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Wayne read the poster in the grocery store window as he was leaving with his pack of Sprecher. Quite an offer, though it seemed too ambiguous. Who was advertising? What exactly was being hunted? Why wasn’t Wayne finding out? He stopped squinting at the poster and walked outside. It was late June and the temperature was pushing 85 degrees. Wayne could feel the cans of cold beer begin to sweat almost immediately.
Wayne was a little ambiguous himself. He drove a Toyota hybrid pickup. Carried a master’s in English in his head and an over-under shotgun in his truck’s gun rack. Worked in the Muskegon Municipal Area Waste Management Center as a garbage man, for the time being, but had the next week off. He and his girlfriend Mari lived in an apartment in the midtown. She was very smart and Hispanic, and when Wayne found a better job as a teacher or professor, he was going to ask her to marry him.
He drove the pickup home and went inside. Mari was on her cell, ordering some Chinese for dinner. Wayne set the beers in the fridge and sat down on the couch where his old laptop was sitting, plugged in with an old Ethernet cord and juiced off a monstrous power strip only half-hidden between the couch and the book case. He hated all the wires, but the connection was less wonky than the wireless alternatives.
Mari got off the phone and sat next to Wayne, letting her head fall on his shoulder as she got a look at what he was googling for on the net.
“What could possibly pull you away from that Connell story you were reading yesterday?”
“I got a week off. Figured we might to hunting up north as a vacation.”
“Hunting? Ay, actually I’m interested – but I have a meeting with a girlfriend from the bank next Wednesday. I’d ask her to reschedule, but I’ve already asked her, and so I would feel bad having to again.”
“Will you stay for mass tomorrow?”
“Where are you going to hunt?”
“Looks like the Porcupine Mountains.”
“Up in the west of the peninsula? Why do you have to go so far to hunt?”
“That’s where they say you have to go, to hunt this new invasive species.”
“Like those feral pigs?”
Wayne nodded and closed the laptop. “Like them.”
“Why are you hunting those?”
“Because I don’t feel as bad this way. And I’m not hunting pigs.”
Mari looked at him, waiting for him to explain. He did not.
“Then what are you hunting, Wayne?”
Wayne looked over at her, then got up and got a beer out for each of them. She thought he probably looked embarrassed.
“I guess that’s part of the fun, huh – not knowing what they want us to hunt. I’ll send pictures.”
The door rang and Mari got up and paid for the food from the delivery boy. Wayne helped her set the table. When she reached up to get the napkins, he pinched her thigh. She turned around, her face contorted into a look of anger, and kissed him, then pushed him back against the table. Dinner came later than expected.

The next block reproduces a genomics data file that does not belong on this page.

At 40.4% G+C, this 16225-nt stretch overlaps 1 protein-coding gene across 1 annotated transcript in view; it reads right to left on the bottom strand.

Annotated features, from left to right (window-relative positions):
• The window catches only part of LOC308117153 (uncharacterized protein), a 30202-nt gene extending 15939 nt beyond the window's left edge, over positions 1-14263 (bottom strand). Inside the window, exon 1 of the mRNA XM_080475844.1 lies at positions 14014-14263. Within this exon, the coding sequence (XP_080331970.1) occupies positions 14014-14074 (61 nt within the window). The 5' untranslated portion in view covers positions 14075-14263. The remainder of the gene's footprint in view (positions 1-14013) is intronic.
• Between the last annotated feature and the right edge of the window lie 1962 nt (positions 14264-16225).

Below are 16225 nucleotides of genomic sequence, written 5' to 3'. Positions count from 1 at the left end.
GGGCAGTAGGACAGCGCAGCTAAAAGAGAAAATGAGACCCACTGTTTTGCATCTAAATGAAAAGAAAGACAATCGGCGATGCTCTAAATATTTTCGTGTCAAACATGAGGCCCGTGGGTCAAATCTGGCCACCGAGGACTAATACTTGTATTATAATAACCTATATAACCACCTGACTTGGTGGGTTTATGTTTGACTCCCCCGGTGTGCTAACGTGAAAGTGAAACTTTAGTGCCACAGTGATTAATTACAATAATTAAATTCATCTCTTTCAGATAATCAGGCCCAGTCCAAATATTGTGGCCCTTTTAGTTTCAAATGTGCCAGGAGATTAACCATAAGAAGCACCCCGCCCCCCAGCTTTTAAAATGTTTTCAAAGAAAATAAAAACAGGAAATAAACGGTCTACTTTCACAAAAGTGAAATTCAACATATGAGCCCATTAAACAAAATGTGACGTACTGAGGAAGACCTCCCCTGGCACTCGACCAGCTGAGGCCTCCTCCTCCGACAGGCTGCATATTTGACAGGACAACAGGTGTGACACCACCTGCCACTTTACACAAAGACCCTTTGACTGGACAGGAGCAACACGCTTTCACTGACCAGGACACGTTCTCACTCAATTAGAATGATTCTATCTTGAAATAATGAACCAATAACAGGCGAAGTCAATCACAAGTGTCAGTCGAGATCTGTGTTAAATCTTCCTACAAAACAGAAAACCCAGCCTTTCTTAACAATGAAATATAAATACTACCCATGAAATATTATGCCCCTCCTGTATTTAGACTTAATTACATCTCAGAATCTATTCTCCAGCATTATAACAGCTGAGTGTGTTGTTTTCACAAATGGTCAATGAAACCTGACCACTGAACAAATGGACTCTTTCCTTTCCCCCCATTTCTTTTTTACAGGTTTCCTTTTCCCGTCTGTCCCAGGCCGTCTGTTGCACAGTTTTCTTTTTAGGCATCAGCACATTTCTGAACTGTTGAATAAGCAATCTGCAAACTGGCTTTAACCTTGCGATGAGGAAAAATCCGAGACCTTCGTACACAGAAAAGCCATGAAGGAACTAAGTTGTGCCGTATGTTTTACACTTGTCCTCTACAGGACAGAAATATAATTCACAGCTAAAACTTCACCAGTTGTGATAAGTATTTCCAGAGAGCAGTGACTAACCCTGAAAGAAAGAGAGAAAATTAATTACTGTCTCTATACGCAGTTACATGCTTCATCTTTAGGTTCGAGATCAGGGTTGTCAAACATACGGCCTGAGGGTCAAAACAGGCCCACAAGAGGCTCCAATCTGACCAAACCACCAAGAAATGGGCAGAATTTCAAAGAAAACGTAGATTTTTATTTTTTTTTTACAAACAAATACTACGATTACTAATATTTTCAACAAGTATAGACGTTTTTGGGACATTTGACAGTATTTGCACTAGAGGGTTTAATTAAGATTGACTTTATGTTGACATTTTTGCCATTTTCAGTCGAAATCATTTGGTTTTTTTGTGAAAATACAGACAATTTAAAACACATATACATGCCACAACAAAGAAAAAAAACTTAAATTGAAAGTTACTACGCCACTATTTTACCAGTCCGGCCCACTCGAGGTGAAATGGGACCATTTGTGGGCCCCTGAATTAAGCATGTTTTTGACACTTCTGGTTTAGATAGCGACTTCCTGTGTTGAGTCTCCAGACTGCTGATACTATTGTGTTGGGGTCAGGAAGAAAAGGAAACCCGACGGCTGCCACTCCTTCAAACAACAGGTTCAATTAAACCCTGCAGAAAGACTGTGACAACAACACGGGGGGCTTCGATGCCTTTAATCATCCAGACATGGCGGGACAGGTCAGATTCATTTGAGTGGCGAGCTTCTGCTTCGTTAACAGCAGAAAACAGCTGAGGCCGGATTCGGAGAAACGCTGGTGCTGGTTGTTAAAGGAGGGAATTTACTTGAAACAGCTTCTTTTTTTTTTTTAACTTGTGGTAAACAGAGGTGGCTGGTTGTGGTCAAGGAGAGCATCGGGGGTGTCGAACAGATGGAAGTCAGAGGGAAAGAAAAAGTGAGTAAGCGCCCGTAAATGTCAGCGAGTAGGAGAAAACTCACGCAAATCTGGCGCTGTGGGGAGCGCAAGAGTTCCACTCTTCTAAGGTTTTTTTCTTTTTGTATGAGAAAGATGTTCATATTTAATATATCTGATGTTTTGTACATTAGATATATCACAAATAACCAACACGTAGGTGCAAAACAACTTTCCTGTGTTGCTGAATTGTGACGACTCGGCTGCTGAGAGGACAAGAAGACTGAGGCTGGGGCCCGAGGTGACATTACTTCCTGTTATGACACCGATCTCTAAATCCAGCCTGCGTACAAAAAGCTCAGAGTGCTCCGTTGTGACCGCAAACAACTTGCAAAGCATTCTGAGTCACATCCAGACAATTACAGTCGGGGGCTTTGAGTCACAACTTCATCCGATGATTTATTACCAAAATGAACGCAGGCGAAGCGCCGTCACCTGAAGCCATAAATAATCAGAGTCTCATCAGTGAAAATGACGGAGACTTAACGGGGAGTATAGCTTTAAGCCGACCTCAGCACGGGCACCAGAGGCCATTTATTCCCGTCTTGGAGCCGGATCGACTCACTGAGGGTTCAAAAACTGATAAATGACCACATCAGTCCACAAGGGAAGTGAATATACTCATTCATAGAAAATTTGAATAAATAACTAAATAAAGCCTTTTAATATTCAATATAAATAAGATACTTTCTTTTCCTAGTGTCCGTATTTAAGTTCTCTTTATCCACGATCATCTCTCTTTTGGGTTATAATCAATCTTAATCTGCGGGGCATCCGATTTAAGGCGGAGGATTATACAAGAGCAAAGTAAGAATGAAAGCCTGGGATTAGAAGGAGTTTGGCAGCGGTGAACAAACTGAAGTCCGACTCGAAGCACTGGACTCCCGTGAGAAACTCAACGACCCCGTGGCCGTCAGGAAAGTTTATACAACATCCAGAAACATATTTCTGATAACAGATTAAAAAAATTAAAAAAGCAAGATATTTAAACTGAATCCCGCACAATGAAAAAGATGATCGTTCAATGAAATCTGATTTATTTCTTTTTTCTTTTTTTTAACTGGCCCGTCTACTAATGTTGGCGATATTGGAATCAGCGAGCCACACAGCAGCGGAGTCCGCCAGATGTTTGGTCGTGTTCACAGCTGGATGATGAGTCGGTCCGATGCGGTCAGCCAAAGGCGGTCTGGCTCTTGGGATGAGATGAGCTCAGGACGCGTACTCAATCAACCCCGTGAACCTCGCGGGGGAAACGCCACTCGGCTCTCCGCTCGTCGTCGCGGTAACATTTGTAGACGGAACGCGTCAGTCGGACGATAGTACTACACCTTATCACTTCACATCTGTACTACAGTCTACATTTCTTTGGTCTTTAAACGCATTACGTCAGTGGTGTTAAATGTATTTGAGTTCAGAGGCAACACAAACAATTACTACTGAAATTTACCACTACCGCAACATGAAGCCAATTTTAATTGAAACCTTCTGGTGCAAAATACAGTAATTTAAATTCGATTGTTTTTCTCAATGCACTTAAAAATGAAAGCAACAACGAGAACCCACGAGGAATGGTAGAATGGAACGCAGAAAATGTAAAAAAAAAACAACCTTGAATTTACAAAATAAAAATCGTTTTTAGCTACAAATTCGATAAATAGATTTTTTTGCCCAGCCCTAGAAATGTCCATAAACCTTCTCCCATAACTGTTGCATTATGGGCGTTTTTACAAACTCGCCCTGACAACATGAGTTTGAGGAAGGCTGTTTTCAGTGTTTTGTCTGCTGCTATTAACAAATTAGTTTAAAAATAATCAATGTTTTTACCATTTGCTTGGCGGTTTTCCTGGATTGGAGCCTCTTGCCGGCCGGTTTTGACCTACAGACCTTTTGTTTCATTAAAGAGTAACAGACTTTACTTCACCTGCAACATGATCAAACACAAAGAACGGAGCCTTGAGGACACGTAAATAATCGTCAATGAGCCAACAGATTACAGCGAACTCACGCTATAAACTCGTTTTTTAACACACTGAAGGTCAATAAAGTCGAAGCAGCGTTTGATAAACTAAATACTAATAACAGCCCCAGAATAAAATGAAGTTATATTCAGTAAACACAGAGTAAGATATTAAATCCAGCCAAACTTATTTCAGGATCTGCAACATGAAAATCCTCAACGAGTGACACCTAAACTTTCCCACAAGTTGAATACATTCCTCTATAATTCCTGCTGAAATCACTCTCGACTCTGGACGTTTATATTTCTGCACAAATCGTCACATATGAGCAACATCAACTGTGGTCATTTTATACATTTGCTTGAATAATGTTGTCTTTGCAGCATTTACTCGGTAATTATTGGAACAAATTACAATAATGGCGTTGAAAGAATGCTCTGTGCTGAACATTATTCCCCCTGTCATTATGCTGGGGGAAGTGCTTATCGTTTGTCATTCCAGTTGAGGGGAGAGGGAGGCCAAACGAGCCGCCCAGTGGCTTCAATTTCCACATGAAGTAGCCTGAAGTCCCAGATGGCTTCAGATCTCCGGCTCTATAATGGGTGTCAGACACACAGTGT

The next morning, after the service, Wayne took Mari back to the apartment and dropped her off, then headed north along the coast of Lake Michigan. At a small store he’d been to before on hunting trips with his father, he bought some shells and some propane for his stove. He passed great fields of energy farms along the coast, their outsized white windmills rotating briskly in the wind coming off the lake, and an autotractor pulled a gene-inhibitor pesticide across a fallow field on its own, picking its way across the world of the living as though it belonged. One of the new heavy-lifting airships became a temporary cloud as it soared above him, blotting the sun from the sky as it ferried passengers and goods across the skies, a floating ocean liner eschewing the old waterways beneath it. But by the time he had reached the Straits of Mackinac, Wayne felt that this future world was beginning to fade.
Wayne intellectualized his emotions to entertain himself, since he didn’t like any of the radio stations he was getting: the archetypal binary between the natural and the artificial was swinging decidedly toward the former rather than the latter. The bridge provided the final transition – once across its five mile span there was only the small town of St. Ignace, and then the stands of pine and birch trees coming up out of the rocky ground surrounded the road – now choked down to two lanes – for as far as the eye could see. Wayne smiled; this was where living things belonged. He rolled down the windows and felt the cool air of the forest in his hair, in his nostrils.
Sunset came and went. Wayne stopped in a mom and pop restaurant by the roadside; one of those places still providing their basic service to a consumer base too remote and miniscule to warrant concerted effort from any of the big chains. He ate the food, adapted to the tastes of the store’s northern clientele over the long generations of its operation. It tasted like they would like it. Then he drove on. By midnight, he had reached another small town on the outskirts of the Porcupine Mountains, the one his laptop told him was the town the Department of Natural Resources would be offering the free training sessions on weekends from 10 to 12 in the morning, and on weekdays from five to seven in the evening. The roadspikes were up on the campground entrances and exits, but Wayne just drove around on the grass median. He’d register for a site in the morning. He chose a spot apart from all the other campers and set up his pup tent. To guard against bears (and whatever the invasive species was), Wayne put his foodstuffs and cooking gear in a canvas bag, tied it to a rope, and slung it under a high limb of the largest tree he could find nearby. He crawled inside his tent and read by flashlight until sleep took him.